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From Twitter to Cancer Treatment, Computer Science Impacts

Anthony Joseph, sciencelives, cloud computing
Anthony Joseph. (Image credit: NSF.)

This ScienceLives article was provided to Live Science in partnership with the National Science Foundation.

The Cold War may be over, but silent dangers still lurk in cyber space. With increasing amounts of sensitive personal information — social security numbers, financial data, stock transactions — finding its way onto computing networks, cyber security becomes more important every day. Technologies for cyber defense, however, have not kept pace with threats to cyber security.

Anthony Joseph is one of the key researchers involved in fixing this trend. A professor at the University of California, Berkeley, and a National Science Foundation CAREER award recipient, Joseph works on projects at the DeterLab, the primary scientific computing facility for cyber security researchers worldwide. The DETER project creates technologies that adapt to the growing and changing forms of cyber threats so that companies and researchers can test the robustness of their own security and network systems.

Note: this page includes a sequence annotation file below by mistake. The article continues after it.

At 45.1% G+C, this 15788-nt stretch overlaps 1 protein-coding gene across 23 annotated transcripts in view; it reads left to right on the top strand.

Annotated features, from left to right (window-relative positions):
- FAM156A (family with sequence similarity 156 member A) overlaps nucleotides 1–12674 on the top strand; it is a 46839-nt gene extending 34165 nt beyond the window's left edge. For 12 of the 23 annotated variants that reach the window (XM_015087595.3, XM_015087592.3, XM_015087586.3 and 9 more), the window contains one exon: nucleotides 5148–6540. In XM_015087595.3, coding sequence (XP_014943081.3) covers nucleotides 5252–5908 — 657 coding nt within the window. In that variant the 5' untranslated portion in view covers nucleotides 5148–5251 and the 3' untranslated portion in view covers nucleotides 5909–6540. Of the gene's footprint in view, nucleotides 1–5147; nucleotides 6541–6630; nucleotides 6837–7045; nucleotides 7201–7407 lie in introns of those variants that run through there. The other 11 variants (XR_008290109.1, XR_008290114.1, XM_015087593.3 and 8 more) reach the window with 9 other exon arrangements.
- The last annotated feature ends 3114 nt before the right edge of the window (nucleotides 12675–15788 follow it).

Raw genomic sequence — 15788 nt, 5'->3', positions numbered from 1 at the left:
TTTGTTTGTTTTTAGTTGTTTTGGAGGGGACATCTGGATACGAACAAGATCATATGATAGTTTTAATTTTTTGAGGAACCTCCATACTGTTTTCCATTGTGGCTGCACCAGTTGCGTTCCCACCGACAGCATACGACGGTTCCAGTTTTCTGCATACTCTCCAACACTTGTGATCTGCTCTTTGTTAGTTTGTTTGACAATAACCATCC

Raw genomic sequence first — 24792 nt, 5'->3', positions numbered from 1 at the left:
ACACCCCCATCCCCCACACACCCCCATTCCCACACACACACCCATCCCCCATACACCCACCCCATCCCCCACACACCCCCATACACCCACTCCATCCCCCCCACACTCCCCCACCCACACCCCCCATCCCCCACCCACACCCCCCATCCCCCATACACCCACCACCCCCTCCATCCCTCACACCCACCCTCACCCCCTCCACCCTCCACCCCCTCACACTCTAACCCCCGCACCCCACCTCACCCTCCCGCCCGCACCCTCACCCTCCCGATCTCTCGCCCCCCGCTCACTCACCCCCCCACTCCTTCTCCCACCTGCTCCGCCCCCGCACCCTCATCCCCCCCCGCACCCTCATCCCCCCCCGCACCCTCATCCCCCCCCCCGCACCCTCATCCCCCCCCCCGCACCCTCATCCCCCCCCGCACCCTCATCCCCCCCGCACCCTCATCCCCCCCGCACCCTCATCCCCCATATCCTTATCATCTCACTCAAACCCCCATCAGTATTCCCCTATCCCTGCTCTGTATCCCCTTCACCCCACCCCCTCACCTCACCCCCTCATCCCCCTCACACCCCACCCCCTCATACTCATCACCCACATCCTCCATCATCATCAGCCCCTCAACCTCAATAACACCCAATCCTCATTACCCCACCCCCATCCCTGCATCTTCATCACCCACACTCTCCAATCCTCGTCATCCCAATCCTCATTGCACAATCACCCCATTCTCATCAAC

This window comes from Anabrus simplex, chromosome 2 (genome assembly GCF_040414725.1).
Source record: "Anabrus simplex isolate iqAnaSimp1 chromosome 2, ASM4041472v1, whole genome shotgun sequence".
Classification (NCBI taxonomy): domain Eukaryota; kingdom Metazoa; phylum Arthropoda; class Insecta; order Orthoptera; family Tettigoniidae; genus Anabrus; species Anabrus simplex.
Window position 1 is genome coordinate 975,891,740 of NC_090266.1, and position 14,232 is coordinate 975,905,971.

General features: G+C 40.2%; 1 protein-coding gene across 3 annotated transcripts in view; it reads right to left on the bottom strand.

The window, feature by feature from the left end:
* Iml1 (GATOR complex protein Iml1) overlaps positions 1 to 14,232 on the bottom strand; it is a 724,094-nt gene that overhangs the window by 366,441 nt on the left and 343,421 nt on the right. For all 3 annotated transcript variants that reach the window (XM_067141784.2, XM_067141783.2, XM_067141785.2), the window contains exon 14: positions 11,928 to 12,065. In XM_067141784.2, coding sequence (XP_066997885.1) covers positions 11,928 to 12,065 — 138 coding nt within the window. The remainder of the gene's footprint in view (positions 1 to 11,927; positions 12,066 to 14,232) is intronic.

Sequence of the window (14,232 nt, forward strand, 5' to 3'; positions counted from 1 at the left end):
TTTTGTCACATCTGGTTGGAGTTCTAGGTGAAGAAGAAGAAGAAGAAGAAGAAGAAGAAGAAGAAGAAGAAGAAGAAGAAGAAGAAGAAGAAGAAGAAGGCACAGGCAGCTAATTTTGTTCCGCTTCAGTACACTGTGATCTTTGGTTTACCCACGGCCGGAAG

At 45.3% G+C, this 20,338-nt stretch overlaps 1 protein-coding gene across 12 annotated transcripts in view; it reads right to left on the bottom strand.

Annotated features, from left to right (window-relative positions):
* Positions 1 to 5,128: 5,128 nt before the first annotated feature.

Joseph received simultaneous bachelor's and master's degrees in electrical engineering and computer science, and then his Ph.D. in computer science, all from MIT. He is currently director of the Intel Berkeley Research Laboratory, which collaborates with universities on cyber security research.

Joseph also works on cloud computing technologies — if you've used Twitter, you've used his technology — and cancer genetics. To find out more, watch the accompanying video.

Name: Anthony Joseph Institution: University of California, Berkeley Field of Study: Computer science

Editor's Note: The researchers depicted in ScienceLives articles have been supported by the National Science Foundation, the federal agency charged with funding basic research and education across all fields of science and engineering. Any opinions, findings, and conclusions or recommendations expressed in this material are those of the author and do not necessarily reflect the views of the National Science Foundation. See the ScienceLives archive.